The old 50 cal. (plus) Sharps were fine rifles in their day.
Modern version should be devastating.
Here's a quick summary of a great story.
When Rhodesia was in the process of becoming Zimbabwe, the existing White government was cut off from the world's arms supplies. They had an ammo shortage.
From on high came orders to shoot any man who went full auto in any combat situation.
Every soldier, each and every one, became a far more effective killer.
A standard 180 or 240 round load per man was usually far more than necessary.
These soldiers became greatly feared...not unlike a US Marine.
Everyone in the world KNOWS every US Marine is a rifleman first.
Well, everyone 'cept members of the US Army.
That would befun for sure. K98 and SMLE would be accurate out of the box,as it were, the mosin would probably need a bit of work.
I wouldn’t put a scope on one of those venerable old killing machines. It’d be an insult to it’s legacy.
Yeah, we Army guys know they're Squid-borne Rangers. ;)
Not unless I find an ex-sniper marked one, then I might try a restoration.
“You consider it a badge of honor when you cycle 5 rounds without the aid of a 2x4.’
From personal experience: stay away from lacquered ammo!
Things you know if you own a ...
AK: It works though you have never cleaned it. Ever.
You are able to hit the broad side of a barn from inside.
You buy cheap ammo by the case.
AR 15: You have $9 per ounce special non-detergent synthetic Teflon infused oil for cleaning.
You are able to hit the broad side of a barn from 600 meters.
You lovingly reload precision crafted rounds one by one.
Mosin Nagant: It was last cleaned in Berlin in 1945.
You can hit the farm from two counties over.
You dig your ammo out of a farmer's field in Ukraine and it works just fine.
continued at link ...
Mosins are AWESOME!!
You can choose between a short, sexy blond with fire in her belly and beautiful jump in her step or you can go for a long, tall, dark beauty that loves to be held and caressed.
Silky smooth actions and best of all - CHEAP DATES!!
It you ever get a batch of Commie surplus ammo that causes the weapon to jam, discard the rest of the ammo. The Soviets had a machine gun that fired 7.62 x 54R ammo, but they loaded it a lot hotter than 7.62 x 54R rifle ammo.
Well Soldier, I'm glad to see the US Army knows its place.
It's place is winning real, no-shit wars.
Chow halls. Hospitals. Latrines and Showers.
The Marines aren't big enough, or comfortable enough for such luxury:)
Yes, they can shoot too.
And as you well know, some soldiers can't shoot. It's not culturally essential as it is in the USMC.
Hmmm. I've heard that more than once in my travels overseas.
The Model-39 with a standard bore of .312" is one of the most accurate battle rifles ever fielded. Before it could be put into service, each one had to be capable of a 1.3 inch group at 100 meters. When they were sighted in at the armory they were fitted with individual front sight blades of different heights as required for each rifle. The height was so stamped on top of the wide blade post sight and at the sight base. IRRC, the Model-39 was the only battle rifle fielded in WW2 that front sight was easily adjustable for windage in the field. On the front sight left windage adjusting screw, it is surrounded by 8 dots, each dot represents one minute of angle at 100 meters. The rear sight has small lightly stamped crosses beneath the left and right sliding surfaces. And it was woe to any Finnish trooper who dast put a file to either the front or rear sight.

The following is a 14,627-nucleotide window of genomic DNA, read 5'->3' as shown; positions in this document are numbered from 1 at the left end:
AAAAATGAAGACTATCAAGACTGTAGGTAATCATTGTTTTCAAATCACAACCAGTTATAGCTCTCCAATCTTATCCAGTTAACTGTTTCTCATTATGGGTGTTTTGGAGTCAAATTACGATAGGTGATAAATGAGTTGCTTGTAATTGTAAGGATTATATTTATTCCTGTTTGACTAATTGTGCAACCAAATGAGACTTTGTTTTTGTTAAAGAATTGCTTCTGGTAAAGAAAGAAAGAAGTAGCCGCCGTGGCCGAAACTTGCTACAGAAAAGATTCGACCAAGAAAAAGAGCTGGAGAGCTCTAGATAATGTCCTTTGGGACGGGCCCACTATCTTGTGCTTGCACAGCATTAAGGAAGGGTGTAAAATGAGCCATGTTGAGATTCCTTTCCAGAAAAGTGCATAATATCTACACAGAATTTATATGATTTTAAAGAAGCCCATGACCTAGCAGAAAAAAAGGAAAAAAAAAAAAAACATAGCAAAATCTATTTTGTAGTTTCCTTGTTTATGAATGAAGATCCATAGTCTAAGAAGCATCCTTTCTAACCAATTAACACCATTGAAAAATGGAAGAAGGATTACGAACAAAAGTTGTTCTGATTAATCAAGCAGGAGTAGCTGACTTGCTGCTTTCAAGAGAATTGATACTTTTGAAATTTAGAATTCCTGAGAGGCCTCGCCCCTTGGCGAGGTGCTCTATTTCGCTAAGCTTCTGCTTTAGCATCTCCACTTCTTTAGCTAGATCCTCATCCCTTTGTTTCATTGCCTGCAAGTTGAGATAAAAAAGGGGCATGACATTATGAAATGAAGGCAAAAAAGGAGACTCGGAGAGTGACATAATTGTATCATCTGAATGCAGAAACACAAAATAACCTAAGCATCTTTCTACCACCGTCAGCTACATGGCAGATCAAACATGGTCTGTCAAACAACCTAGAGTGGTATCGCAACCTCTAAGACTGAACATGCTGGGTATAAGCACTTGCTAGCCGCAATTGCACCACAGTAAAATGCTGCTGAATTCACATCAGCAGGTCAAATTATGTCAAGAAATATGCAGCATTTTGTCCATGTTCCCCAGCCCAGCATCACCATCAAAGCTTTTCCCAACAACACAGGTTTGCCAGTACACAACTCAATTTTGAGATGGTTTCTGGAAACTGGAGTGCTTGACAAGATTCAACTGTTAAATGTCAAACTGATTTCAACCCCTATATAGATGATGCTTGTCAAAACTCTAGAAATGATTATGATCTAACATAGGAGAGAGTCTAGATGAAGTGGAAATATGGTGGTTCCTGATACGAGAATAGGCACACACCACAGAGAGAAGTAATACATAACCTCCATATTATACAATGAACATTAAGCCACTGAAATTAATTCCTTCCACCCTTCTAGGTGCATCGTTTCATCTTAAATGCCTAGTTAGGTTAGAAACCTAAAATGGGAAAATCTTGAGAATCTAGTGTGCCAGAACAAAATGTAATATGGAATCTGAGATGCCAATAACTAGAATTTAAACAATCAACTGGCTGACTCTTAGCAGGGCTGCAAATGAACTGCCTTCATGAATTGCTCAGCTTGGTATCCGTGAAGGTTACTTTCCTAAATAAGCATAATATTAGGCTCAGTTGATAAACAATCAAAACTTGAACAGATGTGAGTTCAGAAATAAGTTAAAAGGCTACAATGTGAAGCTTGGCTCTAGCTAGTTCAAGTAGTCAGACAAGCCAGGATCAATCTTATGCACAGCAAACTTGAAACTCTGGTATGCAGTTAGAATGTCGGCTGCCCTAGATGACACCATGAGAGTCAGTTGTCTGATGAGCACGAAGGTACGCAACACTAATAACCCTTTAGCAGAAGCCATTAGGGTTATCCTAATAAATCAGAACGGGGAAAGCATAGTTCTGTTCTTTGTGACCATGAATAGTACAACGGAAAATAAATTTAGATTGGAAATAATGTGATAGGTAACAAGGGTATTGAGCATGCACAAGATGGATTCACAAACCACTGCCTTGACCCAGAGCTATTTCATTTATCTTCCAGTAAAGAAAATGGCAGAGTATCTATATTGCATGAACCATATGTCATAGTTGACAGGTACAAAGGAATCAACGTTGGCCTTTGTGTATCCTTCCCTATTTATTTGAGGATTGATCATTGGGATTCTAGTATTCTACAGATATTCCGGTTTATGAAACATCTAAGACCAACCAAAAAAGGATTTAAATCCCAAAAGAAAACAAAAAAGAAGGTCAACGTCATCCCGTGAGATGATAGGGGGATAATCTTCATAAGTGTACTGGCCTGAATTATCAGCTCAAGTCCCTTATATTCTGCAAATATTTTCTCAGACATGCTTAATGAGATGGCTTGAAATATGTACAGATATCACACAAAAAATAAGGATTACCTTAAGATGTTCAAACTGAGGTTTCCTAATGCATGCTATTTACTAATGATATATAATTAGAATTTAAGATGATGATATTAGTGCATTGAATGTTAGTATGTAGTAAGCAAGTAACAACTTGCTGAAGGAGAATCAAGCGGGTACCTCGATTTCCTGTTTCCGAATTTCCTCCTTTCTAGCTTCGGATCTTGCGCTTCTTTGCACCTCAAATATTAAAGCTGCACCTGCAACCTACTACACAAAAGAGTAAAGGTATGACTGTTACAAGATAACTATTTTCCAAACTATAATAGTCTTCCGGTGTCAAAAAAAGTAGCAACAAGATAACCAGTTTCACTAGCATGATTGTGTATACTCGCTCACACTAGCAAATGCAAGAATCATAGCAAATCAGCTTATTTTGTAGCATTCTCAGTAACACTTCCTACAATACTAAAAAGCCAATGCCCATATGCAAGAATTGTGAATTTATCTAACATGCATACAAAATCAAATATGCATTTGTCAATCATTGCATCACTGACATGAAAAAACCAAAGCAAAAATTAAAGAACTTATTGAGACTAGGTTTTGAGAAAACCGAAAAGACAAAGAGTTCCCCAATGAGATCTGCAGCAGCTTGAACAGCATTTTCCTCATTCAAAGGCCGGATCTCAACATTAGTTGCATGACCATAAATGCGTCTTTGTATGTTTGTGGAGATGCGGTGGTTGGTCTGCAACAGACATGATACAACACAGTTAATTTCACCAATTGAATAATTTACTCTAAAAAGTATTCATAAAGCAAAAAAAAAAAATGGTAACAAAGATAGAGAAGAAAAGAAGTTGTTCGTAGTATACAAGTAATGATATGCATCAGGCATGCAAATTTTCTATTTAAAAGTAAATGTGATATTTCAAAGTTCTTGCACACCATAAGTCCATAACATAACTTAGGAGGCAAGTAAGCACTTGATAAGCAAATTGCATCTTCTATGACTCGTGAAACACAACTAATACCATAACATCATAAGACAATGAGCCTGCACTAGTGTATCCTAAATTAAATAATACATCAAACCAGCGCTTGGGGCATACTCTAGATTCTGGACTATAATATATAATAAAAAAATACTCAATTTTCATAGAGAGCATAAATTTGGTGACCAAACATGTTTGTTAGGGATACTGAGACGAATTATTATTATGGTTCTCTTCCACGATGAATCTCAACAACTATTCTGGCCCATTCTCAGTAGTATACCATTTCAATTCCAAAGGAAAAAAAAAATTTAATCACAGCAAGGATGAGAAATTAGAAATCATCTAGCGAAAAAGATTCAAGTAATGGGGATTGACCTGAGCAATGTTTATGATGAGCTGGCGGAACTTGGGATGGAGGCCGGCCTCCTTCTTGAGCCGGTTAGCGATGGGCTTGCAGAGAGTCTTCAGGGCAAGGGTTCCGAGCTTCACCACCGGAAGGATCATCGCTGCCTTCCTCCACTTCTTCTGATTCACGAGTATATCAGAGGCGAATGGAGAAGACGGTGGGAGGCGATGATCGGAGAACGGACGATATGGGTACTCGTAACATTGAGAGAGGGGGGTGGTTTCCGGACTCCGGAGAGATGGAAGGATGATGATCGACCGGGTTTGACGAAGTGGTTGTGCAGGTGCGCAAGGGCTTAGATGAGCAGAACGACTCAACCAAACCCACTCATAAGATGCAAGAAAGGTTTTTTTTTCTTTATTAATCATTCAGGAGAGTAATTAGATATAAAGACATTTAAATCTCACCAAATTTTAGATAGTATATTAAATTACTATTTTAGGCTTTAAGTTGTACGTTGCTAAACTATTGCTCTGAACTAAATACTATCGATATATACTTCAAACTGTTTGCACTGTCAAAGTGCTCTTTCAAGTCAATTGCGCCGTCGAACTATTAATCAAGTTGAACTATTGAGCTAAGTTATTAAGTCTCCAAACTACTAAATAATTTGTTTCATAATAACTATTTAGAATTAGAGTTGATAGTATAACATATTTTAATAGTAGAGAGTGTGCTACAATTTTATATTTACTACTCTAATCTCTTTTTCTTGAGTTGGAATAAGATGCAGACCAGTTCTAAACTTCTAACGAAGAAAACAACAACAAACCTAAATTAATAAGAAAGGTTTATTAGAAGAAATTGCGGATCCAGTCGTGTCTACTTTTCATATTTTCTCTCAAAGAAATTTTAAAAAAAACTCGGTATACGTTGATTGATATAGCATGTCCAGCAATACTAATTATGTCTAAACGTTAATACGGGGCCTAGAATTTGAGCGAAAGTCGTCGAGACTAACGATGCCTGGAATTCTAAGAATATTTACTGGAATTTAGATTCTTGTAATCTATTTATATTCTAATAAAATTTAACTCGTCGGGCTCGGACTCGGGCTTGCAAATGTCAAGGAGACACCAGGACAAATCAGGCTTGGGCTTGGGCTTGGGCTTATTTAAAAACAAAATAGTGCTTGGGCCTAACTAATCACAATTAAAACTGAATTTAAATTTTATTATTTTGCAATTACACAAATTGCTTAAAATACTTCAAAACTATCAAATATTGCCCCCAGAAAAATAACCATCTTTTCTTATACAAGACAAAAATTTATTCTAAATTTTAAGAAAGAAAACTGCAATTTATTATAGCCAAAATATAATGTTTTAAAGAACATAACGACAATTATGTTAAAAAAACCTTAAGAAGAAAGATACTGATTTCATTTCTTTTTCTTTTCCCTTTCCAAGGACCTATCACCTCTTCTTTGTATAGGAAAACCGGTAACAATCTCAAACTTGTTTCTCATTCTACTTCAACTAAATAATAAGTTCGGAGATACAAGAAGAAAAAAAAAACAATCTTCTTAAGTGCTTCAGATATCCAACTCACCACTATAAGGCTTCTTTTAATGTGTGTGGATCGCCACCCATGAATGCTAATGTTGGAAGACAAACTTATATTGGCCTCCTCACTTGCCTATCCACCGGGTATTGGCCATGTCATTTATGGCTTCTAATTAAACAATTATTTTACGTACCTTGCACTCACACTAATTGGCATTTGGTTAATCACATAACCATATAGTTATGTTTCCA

My Model-39 was built on the receiver from a Russian Mosin Nagant made in 1914, captured by the Germans (receiver so stamped) in WWI, then sold or given to the Finns. All the Finnish barreled rifles from 1918 until the 1950s were built on a captured or bought Russian MN receiver, as the Finns never made any receivers. If the ammo is any good, my Model-39 and Eastern Bloc rounds with the superb issue iron sights, can shoot one inch groups all day long at 100 yards.
I heard Jesus carried a Mosin.
Get your bolt bent to handle a scope (cheap). Put a slip on recoil pad (small works fine) for $10 or so. Get a decent mount for $20. Get a cheap Barksa 4-24X scope for under $50 and enjoy blowing away oil cans at 400 yds. Bulgarian 182gr machine gun ammo can be had for $6 a box of 20. It has increased recoil but hits very hard.
Most stiff MN milsurp fired cartridge extraction is because some people never get the cosmoline completely cleaned from the chamber. (nor the bore for that matter) Then if fired much and cooked in, it can become an hours long project to get it clean at times.
Mmmm. I think maybe I did detect a wee bit of humor.
OperatorERROR might have been the first clue.
Whatever. It ain’t steak sauce.
“From personal experience: stay away from lacquered ammo!”
Amen! Whole web sites devoted to keeping them from fouling. Mine’s been cleaned and broken in for years now after much effort, and a pleasure to shoot. Ammoman has scads of the good stuff in bulk usually.